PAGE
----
Saturday, June 9, 2012

EU talks about recapitalizing Spain's banks without knowing size of capital shortfall

The EU finance ministers are about to engage in a completely unnecessary and absurd activity.  They are going to talk about how to recapitalize Spain's banks when no-one in the world knows how large the capital shortfall is.

Regular readers know that in a modern banking system with deposit guarantees and access to central bank funding governments recapitalizing banks is totally unnecessary.  Banks are designed to continue operating and supporting the real economy while they rebuild their book capital positions.

However, in an effort to guarantee banker bonuses and absolutely crush confidence in the EU financial system, the EU finance ministers are engaging in a discussion of how to recapitalize Spain's banking system.

There are two potential outcomes of this discussion.

One, they recognize that Spain has a modern banking system and tell it to require the banks to recognize all the losses on their balance sheets, provide ultra transparence to let market participants confirm this fact and rebuild their book capital through retention of future earnings.

This would be an incredibly positive result for Spain and the EU.

Two, the EU finance ministers could agree on say a 100 billion euro bailout and then set out to sell market participants that this is adequate.

The problem with the second outcome is that there is absolutely no one who knows how much capital has to be put into the banks today to offset all the losses on and off their balance sheets.  This fact is well known and trying to convince the public differently simply undermines the credibility of the EU finance ministers and other policymakers.

After all, if 100 billion euros was really the right number, the EU finance ministers and Spain would require that the Spanish banks provide ultra transparency and disclose their current asset, liability and off-balance sheet exposure details to let all market participants confirm the fact.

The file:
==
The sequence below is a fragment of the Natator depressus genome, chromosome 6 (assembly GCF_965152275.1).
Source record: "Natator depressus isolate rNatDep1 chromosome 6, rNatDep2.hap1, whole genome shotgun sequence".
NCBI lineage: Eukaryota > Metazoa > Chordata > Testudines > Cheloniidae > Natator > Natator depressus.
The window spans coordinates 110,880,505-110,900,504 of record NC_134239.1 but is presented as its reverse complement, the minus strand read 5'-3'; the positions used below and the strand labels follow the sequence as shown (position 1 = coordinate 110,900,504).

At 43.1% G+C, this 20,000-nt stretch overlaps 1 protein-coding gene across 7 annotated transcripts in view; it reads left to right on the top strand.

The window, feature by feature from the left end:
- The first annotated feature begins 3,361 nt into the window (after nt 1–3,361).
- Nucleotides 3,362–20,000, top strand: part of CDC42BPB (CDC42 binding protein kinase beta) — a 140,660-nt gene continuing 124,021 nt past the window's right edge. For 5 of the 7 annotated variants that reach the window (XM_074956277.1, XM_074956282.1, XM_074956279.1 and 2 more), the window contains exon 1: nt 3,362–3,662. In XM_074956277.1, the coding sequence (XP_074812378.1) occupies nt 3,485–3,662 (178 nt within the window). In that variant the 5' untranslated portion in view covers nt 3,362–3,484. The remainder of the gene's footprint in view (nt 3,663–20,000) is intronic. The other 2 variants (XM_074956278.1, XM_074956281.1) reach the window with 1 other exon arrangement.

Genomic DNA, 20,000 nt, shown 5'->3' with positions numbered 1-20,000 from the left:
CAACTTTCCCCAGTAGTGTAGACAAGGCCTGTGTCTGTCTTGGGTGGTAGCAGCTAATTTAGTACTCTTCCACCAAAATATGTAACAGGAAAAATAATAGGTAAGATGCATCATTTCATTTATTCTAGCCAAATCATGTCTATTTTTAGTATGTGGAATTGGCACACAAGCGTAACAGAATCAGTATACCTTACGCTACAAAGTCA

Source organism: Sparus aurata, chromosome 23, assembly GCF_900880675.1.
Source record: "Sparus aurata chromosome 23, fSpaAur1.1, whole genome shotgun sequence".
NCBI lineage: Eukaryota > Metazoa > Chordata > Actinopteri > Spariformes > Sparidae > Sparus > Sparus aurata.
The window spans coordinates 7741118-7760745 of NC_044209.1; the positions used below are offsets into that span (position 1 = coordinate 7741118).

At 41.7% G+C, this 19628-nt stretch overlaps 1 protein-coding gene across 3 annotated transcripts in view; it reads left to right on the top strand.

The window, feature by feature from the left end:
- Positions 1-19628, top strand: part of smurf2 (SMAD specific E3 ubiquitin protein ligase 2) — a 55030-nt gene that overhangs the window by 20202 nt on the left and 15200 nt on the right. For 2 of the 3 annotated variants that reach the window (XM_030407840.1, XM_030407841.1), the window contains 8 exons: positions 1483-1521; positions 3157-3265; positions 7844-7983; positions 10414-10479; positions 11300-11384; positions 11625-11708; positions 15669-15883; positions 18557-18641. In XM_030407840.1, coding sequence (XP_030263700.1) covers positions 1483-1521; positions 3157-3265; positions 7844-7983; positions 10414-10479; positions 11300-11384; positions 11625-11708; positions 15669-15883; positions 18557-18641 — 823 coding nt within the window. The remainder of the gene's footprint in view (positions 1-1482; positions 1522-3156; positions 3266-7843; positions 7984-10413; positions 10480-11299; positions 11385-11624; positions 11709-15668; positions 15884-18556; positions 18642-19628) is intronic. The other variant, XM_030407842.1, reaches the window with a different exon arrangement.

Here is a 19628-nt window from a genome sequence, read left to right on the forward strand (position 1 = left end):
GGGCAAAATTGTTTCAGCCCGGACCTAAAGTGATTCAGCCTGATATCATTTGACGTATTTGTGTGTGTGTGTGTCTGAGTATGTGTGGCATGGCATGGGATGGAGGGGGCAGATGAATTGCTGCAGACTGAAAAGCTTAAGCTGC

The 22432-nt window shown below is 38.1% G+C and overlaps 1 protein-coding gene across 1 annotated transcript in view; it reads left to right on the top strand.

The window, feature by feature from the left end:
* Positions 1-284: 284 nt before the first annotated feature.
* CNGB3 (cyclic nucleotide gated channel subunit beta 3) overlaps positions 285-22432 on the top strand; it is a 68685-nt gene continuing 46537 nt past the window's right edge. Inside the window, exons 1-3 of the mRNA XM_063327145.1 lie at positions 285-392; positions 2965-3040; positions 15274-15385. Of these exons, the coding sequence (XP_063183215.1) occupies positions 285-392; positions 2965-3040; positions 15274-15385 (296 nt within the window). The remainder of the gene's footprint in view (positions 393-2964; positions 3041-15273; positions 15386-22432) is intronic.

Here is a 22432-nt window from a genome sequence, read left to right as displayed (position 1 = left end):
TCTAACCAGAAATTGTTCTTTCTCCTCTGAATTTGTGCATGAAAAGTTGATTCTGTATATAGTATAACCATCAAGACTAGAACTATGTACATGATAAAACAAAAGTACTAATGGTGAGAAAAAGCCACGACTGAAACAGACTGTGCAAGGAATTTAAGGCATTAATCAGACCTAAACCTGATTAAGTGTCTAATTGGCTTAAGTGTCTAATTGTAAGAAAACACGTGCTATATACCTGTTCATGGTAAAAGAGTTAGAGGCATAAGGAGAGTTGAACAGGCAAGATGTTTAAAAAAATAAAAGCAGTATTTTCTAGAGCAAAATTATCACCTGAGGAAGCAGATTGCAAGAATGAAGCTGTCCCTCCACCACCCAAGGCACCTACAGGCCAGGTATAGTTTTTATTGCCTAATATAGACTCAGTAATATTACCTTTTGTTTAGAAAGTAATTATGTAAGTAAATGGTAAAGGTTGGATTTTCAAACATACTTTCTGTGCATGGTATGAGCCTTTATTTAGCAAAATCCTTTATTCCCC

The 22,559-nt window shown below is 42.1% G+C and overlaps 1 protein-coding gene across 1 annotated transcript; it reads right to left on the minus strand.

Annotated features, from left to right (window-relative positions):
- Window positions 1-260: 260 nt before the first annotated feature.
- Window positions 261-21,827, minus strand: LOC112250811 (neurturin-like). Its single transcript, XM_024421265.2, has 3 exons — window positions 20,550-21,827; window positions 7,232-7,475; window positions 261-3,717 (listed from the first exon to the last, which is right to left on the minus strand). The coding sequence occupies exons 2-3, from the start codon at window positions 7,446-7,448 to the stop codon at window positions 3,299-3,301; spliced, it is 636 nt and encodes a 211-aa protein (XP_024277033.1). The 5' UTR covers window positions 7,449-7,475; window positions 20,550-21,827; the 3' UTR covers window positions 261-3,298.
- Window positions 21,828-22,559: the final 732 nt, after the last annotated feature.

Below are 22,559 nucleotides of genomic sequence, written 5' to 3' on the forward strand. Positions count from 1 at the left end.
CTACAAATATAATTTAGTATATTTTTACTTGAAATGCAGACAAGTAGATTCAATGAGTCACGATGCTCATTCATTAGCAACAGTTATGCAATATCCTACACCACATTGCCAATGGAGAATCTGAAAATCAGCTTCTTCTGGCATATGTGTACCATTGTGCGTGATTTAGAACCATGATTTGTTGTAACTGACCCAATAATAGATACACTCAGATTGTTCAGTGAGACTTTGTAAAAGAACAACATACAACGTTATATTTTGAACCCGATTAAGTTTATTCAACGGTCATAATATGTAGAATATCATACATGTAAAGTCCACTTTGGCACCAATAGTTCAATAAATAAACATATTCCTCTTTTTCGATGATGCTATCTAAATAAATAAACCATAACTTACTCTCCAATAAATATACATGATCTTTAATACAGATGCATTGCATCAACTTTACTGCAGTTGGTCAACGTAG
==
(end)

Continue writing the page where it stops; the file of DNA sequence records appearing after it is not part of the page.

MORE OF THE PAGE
Without this requirement for providing ultra transparency market participants will continue to assume that the banks have something to hide.  Hence, the complete loss of credibility.

A couple of interesting stories (see here and here) in the Guardian suggest that there is plenty of reason for the market participants to make this assumption.

All this began in 1998, and the bubble burst in 2007. Nine years of speculative madness (10, in Japan). 
Banks have now discovered that their balance sheets were filled with non-performing loans and toxic assets: urban land, unfinished housing developments, unpaid real estate loans to developers, and so on. 
The total assets of Spain's banking system amount to about €3tn. The net amount of toxic assets – unsold real estate valued market to market – is not known for certain. 
 In fact, the problem is so severe that

It has been dubbed the "Costa Catastrophe". Hundreds of thousands of unsold new homes litter Spain's coastal provinces – and now the banks are finally pulling the plug on developers and selling off their stock for whatever they can get. 
All the major Spanish banks have opened real estate websites (each translated into English to appeal to British buyers) to offload the new and repossessed homes on their books, promising discounts of as much as 60% off asking prices. But many experts think that prices in Spain still have further to fall and that asking prices remain a long way from reality.... 
At the height of the boom in 2006, Spain built more than 760,000 homes, five times the level of housebuilding in the UK. Housing starts have since collapsed by 90% and the struggling banks can no longer "extend and pretend" the unpaid interest on the colossal loans advanced to developers. 
The banks know that as they bring the property to market, prices will fall even further, so many offer 95% or even 100% loans at low interest rates so long as the buyer is willing to pay the original, inflated price. It's a gambit few believe will find many takers. 
Official statistics mask the scale of price falls. The Bank of Spain says prices are 25%-30% below their peak, but estate agents say falls of 40%-50% are common in some areas.

This is only the real estate troubles on the banks' balance sheet.  There is also the consumer and business troubles that occur when an economy has 24+% unemployment and is engaged in austerity fiscal policies that are pushing it further into recession/depression.

No comments: